Having worked in dementia care for so many years, and having seen the benefits (firsthand) with nostalgic reminiscence therapy, I can see how it offers a stabilizing force, especially when individuals with dementia are surrounded by confusion and disorientation to place and time. It can strengthen our sense of personal continuity, whilst reminding us that we possess a store of powerful memories that are deeply intertwined with our identity. Nostalgic memories that tend to focus on our relationships, can often comfort us during stressful or difficult times. Although individuals have become independent and mature (perhaps even a bit jaded), they often focused on their accumulated life roles from children, sibling, adult, parent etc. In developing a retrospective analysis of our lifelong experiences, we tend to find remembering that we have experienced unconditional positive regard, love, empathy, compassion, strength, belonging, etc. as we have aged, can offer a reassuring outlook for our present – especially during trying times. These memories offers the insight into our personal resilience, providing the courage to confront our fears, take reasonable risks and tackle challenges. Rather than creating a metaphorical prison, trapping us in the past, nostalgia can liberate us from adversity by promoting personal growth. Other recent studies have also identified that individuals with a greater propensity for nostalgia, cope better with adversity and are more likely to seek emotional support, advice and practical help from others. Interestingly, they are also more likely to avoid distractions which prevent them from confronting the issue and generating solutions. A word of caution: for all its benefits, nostalgia can also seduce us into retreating into a romanticized past (being tempted by the dark side)!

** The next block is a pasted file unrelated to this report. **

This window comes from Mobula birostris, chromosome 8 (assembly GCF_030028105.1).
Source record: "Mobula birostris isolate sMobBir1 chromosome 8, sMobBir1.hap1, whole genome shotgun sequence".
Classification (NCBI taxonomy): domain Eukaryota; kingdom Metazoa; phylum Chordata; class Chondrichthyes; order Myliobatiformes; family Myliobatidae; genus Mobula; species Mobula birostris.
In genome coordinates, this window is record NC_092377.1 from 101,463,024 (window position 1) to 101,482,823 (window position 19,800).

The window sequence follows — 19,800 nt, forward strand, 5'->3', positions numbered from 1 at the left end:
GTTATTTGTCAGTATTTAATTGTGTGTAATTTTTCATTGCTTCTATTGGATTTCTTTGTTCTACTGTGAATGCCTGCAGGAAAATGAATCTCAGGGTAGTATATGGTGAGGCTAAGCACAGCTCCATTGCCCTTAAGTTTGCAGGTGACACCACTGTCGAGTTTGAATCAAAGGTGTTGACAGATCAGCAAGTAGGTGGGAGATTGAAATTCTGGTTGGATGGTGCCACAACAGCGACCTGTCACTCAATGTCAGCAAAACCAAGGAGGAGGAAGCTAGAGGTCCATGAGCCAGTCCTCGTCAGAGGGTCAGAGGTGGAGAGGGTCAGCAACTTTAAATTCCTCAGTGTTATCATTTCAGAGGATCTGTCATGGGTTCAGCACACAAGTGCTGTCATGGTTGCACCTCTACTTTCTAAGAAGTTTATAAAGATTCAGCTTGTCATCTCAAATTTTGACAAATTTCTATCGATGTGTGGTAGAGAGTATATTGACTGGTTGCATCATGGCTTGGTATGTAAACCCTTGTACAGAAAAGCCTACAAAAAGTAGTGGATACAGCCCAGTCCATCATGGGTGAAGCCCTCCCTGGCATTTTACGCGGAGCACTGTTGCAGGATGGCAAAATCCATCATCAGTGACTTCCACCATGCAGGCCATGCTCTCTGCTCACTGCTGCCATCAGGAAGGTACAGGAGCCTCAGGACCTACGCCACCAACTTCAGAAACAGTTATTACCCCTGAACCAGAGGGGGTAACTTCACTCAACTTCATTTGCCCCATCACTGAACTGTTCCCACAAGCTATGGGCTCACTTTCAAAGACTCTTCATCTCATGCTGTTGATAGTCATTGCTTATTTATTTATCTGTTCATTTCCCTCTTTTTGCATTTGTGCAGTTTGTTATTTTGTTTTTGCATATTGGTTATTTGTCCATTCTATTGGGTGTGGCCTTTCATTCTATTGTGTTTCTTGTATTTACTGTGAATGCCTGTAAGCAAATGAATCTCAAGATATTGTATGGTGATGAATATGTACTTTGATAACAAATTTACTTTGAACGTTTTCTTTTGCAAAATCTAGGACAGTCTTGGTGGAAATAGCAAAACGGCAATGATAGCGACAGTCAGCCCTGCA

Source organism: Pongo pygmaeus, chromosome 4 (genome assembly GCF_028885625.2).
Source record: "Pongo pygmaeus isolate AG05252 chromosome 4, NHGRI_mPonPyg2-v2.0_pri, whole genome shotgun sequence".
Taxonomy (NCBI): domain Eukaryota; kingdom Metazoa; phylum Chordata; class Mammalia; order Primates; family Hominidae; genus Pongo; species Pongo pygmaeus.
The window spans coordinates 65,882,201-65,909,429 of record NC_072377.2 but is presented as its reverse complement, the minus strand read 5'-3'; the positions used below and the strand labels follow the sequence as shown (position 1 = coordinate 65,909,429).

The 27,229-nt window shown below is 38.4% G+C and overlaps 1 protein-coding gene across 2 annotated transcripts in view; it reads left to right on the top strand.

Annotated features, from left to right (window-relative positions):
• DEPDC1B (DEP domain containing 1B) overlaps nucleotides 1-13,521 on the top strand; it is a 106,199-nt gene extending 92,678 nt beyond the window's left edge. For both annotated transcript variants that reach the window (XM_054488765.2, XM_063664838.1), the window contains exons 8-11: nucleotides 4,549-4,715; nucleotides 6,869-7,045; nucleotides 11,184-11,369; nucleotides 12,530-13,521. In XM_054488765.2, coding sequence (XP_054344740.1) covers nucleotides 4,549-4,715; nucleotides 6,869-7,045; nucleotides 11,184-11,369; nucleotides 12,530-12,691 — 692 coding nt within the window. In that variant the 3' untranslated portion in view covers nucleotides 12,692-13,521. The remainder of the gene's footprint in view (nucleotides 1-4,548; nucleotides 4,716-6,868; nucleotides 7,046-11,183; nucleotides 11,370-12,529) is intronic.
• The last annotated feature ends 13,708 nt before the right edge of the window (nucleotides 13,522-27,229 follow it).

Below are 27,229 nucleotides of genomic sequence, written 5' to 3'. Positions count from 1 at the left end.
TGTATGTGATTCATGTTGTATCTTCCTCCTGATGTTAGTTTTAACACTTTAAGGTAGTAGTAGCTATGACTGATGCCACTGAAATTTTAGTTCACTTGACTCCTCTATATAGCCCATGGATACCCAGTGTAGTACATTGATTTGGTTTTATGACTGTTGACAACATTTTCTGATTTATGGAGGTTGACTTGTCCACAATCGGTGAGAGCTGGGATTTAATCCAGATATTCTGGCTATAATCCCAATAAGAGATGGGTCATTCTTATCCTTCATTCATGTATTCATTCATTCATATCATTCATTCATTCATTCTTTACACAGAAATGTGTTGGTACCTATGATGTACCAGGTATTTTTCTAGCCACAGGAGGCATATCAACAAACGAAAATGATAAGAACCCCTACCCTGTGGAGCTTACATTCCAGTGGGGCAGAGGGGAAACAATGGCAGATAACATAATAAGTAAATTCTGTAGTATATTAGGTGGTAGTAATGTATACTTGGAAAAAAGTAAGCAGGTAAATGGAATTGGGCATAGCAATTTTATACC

The desire to escape into the imagined, idealized world of a prior era – even one you weren’t alive for – represents a different, independent type of nostalgia is referred to as historical nostalgia.
Historical nostalgia often sits concurrently with a deep dissatisfaction with the present and a preference for the way things were long ago. Unlike personal nostalgia, someone who experiences historical nostalgia might have a more cynical or stigmatized perspective of the world, one coloured by pain, trauma, regret or adverse life experiences. The most recent need for identity has led to an unhealthy desire for all things WW2. This maligned longing for these misinterpreted and misunderstood ‘halcyon days’ of war and remembrance. It serves only to create a false memory of what it was like during such horrific times in our world’s history, whilst providing the participants a false escape from real life, which they hope not to return to, which in reality is only going to provide disappointment.
Ultimately, when we focus on our own life experiences – falling back on our store of happy memories – ‘nostalgia’, ‘vintageness’ and ‘retronomy’ are useful tool. It can be seen as a way to harness the past internally to endure change – and create hope for the future.
Gone Not forgotten
Gone not forgotten, time is for healing.
Memories of who we were in the crowd.
Using senses to enhance these feelings.
Sharing the stories and laughing out loud.

Remembering times spent together.
We wanted them to last forever.
Gone not forgotten, this is true.
All the things that remind me of you.

Thanks for reading, Steve McCarthy-Grunwald, December 2018